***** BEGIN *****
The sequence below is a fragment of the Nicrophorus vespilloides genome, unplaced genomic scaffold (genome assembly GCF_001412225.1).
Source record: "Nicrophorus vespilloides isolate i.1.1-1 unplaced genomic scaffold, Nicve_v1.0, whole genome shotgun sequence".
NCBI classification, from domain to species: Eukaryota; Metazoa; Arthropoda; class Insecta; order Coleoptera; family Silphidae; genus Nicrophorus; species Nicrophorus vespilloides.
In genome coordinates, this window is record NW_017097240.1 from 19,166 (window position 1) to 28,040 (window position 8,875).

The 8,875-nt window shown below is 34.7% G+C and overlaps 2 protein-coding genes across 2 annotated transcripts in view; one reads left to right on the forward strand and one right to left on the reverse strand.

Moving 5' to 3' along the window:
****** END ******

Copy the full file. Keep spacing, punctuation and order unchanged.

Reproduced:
The sequence below is a fragment of the Nicrophorus vespilloides genome, unplaced genomic scaffold (genome assembly GCF_001412225.1).
Source record: "Nicrophorus vespilloides isolate i.1.1-1 unplaced genomic scaffold, Nicve_v1.0, whole genome shotgun sequence".
NCBI classification, from domain to species: Eukaryota; Metazoa; Arthropoda; class Insecta; order Coleoptera; family Silphidae; genus Nicrophorus; species Nicrophorus vespilloides.
In genome coordinates, this window is record NW_017097240.1 from 19,166 (window position 1) to 28,040 (window position 8,875).

The 8,875-nt window shown below is 34.7% G+C and overlaps 2 protein-coding genes across 2 annotated transcripts in view; one reads left to right on the forward strand and one right to left on the reverse strand.

Moving 5' to 3' along the window: